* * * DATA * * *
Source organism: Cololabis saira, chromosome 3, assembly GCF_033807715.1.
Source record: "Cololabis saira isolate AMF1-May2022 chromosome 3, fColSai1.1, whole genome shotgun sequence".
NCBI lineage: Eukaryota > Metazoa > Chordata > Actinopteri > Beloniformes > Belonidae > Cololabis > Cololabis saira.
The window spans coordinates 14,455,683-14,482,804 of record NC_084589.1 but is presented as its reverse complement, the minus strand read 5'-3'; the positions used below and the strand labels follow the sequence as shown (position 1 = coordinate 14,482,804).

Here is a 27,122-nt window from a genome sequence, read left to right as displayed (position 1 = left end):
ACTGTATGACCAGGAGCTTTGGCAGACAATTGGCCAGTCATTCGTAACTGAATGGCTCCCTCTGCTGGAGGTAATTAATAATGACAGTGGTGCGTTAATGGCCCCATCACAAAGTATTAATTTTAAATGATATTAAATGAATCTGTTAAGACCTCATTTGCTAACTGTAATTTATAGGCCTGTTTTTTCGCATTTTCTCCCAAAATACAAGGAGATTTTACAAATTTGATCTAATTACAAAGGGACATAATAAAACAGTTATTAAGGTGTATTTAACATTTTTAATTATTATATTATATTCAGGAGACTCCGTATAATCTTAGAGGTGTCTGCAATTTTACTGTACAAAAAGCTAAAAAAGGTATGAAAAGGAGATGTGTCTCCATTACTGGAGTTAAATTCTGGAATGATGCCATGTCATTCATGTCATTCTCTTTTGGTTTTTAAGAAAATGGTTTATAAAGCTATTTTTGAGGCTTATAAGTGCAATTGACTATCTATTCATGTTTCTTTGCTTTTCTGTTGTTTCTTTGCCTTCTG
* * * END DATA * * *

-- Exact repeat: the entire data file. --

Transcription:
Source organism: Cololabis saira, chromosome 3, assembly GCF_033807715.1.
Source record: "Cololabis saira isolate AMF1-May2022 chromosome 3, fColSai1.1, whole genome shotgun sequence".
NCBI lineage: Eukaryota > Metazoa > Chordata > Actinopteri > Beloniformes > Belonidae > Cololabis > Cololabis saira.
The window spans coordinates 14,455,683-14,482,804 of record NC_084589.1 but is presented as its reverse complement, the minus strand read 5'-3'; the positions used below and the strand labels follow the sequence as shown (position 1 = coordinate 14,482,804).

Here is a 27,122-nt window from a genome sequence, read left to right as displayed (position 1 = left end):
ACTGTATGACCAGGAGCTTTGGCAGACAATTGGCCAGTCATTCGTAACTGAATGGCTCCCTCTGCTGGAGGTAATTAATAATGACAGTGGTGCGTTAATGGCCCCATCACAAAGTATTAATTTTAAATGATATTAAATGAATCTGTTAAGACCTCATTTGCTAACTGTAATTTATAGGCCTGTTTTTTCGCATTTTCTCCCAAAATACAAGGAGATTTTACAAATTTGATCTAATTACAAAGGGACATAATAAAACAGTTATTAAGGTGTATTTAACATTTTTAATTATTATATTATATTCAGGAGACTCCGTATAATCTTAGAGGTGTCTGCAATTTTACTGTACAAAAAGCTAAAAAAGGTATGAAAAGGAGATGTGTCTCCATTACTGGAGTTAAATTCTGGAATGATGCCATGTCATTCATGTCATTCTCTTTTGGTTTTTAAGAAAATGGTTTATAAAGCTATTTTTGAGGCTTATAAGTGCAATTGACTATCTATTCATGTTTCTTTGCTTTTCTGTTGTTTCTTTGCCTTCTG